Cost Bracket Custom Labels

One of the most important custom labels you can implement is one for different price brackets:

The product group "Laptops" is then split up by product price bands
The product group “Laptops” is then split up by product price bands

It no longer matters how many products there are within the shopping feed, as we can now easily place higher bids for items with higher profit margins and lower bids for items with smaller profit margins. This promotes the items with higher profit margins and saves over-spending advertising costs on the smaller items, a double positive effect overall.

It’s best to use cost bracket custom labels at the very end of the product group divisions. This allows for bids to be based off the average statistics of the parent category if needed.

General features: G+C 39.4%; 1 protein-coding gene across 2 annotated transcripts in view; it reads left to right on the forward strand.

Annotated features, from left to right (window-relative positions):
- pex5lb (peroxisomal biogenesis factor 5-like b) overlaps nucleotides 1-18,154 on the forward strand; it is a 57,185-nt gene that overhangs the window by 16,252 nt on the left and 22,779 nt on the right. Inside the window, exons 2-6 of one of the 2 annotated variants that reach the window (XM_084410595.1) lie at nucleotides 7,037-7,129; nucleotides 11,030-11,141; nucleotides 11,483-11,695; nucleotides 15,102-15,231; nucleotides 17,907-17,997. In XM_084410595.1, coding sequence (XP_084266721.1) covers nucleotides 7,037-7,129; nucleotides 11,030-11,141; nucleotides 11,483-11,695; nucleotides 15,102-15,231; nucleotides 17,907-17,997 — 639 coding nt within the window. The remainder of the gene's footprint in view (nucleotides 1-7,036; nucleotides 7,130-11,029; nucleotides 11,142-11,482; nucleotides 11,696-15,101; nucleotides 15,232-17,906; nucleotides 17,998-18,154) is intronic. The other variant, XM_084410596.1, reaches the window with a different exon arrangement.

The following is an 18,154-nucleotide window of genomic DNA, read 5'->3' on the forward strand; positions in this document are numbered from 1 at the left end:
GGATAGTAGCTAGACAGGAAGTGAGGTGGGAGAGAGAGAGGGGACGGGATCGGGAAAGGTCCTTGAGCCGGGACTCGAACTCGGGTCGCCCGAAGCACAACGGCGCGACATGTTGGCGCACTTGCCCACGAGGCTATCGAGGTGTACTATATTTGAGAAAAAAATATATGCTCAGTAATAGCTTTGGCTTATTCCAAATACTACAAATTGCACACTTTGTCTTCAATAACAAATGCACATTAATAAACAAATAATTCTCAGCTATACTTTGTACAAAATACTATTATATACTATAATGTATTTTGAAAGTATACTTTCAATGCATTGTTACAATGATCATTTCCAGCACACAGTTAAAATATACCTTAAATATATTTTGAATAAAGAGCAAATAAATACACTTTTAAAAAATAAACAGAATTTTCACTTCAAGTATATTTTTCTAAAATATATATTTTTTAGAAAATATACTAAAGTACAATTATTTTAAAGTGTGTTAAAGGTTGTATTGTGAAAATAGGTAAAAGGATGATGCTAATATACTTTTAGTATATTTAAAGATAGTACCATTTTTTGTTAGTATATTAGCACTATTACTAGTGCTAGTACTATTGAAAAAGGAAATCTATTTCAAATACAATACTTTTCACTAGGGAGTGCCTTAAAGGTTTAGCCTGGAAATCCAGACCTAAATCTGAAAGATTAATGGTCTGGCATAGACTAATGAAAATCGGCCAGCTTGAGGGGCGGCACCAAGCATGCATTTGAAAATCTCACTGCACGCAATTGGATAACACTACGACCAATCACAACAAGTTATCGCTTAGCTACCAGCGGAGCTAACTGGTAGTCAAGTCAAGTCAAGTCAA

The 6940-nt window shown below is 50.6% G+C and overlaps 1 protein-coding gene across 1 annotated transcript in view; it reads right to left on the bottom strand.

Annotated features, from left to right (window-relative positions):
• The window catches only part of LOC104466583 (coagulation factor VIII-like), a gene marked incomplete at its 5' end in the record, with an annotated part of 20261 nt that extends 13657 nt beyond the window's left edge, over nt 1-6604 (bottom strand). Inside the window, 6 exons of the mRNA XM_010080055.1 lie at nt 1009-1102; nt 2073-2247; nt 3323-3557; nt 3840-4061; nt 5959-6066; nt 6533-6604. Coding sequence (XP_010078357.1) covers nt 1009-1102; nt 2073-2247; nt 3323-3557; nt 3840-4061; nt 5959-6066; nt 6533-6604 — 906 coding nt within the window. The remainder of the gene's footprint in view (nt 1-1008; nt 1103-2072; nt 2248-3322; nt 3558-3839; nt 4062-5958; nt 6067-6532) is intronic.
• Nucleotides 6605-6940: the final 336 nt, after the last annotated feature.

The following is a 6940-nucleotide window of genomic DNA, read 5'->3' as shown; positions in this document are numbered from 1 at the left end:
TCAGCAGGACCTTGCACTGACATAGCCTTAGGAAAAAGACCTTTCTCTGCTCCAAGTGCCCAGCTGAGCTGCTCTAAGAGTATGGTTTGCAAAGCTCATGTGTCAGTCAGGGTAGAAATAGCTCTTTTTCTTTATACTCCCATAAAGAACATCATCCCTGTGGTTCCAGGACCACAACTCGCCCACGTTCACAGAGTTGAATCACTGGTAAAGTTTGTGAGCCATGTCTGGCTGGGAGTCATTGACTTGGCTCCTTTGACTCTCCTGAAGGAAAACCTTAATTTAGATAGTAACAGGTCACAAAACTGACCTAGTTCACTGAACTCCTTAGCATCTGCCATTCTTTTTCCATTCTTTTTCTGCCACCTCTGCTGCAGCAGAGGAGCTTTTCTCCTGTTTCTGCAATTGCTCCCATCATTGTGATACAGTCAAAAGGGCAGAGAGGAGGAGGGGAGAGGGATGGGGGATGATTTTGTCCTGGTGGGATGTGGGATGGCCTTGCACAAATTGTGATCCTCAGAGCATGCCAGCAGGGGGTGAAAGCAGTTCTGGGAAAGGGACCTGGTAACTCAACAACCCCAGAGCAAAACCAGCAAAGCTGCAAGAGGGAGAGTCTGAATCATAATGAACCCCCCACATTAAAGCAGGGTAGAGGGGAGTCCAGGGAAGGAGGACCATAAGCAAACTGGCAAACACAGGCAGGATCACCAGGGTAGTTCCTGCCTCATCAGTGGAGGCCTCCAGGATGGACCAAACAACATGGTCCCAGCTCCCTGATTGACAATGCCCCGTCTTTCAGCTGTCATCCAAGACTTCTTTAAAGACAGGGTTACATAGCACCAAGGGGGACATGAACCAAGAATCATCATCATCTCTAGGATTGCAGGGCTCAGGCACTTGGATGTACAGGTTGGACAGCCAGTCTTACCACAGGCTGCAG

Special Offer Custom Labels

Seasonal promotions and limited time offers can play havoc with Google Shopping campaigns. Often a discounted product would require a lower bid amount to be set to offset the lower profit margin, but at the same time, it will be more likely to sell, so it will require a higher cost per click to take advantage of the increased conversion rate!

Special Offers = Higher chance of selling but lower profit margins per sale

The advantage of higher conversion rates may not equal the disadvantage of lower product prices, so it’s important to separate special offers so bids can be raised or lowered accordingly:

In this example the sofa beds on sale need a higher Max. CPC
In this example the sofa beds on sale benefits from a higher Max. CPC due to the high conversion rate despite lower revenue from the product sale



Play around with splitting up your Google Shopping campaign into different product groups to discover what works for you best. There is no penalty for re-arranging a Google Shopping campaign’s product groups, and product statistics will be kept intact within the same campaign on AdWords.

The main goal is to split the products up into very similar groupings so bids can be placed appropriately to maximise profitability.

Please let me know if you have any questions in the comments section below.